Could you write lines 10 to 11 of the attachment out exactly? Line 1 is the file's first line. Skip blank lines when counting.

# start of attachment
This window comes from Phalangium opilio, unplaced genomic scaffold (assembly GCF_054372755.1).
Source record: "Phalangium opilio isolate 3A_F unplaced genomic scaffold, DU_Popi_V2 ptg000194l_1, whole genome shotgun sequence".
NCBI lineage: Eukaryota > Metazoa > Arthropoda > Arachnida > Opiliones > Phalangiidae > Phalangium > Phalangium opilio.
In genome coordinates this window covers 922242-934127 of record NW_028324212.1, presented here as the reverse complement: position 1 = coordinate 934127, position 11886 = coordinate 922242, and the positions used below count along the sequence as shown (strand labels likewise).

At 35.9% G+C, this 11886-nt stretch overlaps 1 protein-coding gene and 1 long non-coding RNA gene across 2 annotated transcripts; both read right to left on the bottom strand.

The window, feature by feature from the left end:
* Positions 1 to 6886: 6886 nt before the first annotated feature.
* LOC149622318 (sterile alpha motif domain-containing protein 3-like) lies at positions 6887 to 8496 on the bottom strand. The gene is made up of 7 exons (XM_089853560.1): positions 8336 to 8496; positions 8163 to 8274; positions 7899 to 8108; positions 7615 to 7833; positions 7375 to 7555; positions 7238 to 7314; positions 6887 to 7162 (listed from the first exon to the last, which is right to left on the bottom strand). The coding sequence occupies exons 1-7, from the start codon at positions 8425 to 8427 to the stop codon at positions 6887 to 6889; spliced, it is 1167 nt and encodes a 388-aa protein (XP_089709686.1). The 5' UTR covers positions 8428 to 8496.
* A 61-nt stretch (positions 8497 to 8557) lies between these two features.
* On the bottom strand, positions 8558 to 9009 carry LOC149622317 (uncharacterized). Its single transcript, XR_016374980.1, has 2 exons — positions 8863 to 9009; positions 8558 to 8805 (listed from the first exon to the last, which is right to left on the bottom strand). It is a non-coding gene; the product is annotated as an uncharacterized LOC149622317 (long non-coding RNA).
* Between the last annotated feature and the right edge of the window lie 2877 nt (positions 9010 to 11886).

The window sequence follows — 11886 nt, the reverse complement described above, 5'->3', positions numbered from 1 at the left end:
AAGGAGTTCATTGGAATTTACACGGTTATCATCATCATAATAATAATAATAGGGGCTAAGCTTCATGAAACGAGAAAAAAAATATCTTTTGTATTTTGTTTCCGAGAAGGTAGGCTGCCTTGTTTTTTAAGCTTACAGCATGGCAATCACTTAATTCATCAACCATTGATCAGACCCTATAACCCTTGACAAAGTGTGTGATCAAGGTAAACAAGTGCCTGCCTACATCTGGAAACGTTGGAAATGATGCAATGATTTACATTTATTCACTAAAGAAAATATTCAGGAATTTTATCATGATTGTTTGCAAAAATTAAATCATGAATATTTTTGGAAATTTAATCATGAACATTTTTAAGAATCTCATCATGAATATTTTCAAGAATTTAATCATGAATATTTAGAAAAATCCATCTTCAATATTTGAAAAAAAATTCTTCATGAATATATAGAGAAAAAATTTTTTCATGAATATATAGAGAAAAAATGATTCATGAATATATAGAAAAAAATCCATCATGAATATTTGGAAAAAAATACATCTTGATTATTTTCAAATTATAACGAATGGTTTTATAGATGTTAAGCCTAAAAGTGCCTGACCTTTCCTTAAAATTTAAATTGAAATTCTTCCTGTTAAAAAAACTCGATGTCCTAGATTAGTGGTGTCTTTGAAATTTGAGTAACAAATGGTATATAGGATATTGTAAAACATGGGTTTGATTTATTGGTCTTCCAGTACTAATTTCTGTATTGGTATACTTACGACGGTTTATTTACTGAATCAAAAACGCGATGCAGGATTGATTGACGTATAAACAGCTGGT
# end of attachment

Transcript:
* On the bottom strand, positions 8558 to 9009 carry LOC149622317 (uncharacterized). Its single transcript, XR_016374980.1, has 2 exons — positions 8863 to 9009; positions 8558 to 8805 (listed from the first exon to the last, which is right to left on the bottom strand). It is a non-coding gene; the product is annotated as an uncharacterized LOC149622317 (long non-coding RNA).
* Between the last annotated feature and the right edge of the window lie 2877 nt (positions 9010 to 11886).